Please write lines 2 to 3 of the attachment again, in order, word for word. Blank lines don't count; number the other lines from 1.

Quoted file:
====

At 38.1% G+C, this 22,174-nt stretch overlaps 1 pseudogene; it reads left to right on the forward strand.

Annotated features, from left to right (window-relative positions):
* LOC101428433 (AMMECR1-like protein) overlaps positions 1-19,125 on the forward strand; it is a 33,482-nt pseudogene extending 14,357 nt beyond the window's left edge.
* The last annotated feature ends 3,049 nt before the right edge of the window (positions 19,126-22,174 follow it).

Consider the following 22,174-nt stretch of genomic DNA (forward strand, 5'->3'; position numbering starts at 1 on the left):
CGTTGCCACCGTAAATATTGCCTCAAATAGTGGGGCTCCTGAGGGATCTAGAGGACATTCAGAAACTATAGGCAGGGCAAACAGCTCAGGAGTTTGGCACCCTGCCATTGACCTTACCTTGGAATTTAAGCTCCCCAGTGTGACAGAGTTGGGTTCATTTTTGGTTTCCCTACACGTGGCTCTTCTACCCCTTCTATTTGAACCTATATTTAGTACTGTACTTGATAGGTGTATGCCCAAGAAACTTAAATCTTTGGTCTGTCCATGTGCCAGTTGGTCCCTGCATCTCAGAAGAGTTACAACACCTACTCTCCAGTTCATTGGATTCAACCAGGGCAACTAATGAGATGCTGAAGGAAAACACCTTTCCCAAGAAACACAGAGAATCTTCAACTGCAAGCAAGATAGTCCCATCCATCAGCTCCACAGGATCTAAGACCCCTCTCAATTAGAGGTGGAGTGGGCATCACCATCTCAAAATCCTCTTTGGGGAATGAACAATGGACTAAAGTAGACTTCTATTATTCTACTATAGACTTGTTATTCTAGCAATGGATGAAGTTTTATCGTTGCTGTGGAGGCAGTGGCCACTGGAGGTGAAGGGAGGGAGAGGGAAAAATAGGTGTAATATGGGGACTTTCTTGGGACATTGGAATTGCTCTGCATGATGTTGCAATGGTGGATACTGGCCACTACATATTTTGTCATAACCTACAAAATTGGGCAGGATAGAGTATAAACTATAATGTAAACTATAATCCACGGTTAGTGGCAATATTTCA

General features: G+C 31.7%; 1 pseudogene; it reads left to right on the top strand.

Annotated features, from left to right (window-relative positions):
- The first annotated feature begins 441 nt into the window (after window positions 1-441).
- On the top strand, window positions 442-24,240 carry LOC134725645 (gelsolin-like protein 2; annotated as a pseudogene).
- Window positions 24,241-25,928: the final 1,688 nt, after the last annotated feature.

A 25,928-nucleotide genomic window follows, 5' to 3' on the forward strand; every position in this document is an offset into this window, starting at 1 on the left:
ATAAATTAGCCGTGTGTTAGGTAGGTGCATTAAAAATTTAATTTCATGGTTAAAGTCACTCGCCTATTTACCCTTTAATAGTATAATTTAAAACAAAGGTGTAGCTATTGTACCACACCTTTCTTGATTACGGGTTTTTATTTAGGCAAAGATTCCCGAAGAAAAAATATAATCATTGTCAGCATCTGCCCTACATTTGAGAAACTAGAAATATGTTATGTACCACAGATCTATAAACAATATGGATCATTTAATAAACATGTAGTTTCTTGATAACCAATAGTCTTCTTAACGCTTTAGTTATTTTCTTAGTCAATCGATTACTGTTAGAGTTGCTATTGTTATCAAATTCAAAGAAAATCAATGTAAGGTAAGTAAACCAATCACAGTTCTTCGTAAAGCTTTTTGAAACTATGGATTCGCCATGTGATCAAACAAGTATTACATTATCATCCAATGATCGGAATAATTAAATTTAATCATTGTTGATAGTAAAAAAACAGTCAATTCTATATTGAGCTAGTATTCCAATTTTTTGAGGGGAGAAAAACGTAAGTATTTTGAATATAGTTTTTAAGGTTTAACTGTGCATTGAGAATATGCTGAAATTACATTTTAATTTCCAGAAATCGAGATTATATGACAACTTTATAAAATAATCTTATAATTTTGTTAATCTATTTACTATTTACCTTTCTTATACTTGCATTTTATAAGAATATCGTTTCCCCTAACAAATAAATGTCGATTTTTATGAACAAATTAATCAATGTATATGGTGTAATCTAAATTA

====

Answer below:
Annotated features, from left to right (window-relative positions):
* LOC101428433 (AMMECR1-like protein) overlaps positions 1-19,125 on the forward strand; it is a 33,482-nt pseudogene extending 14,357 nt beyond the window's left edge.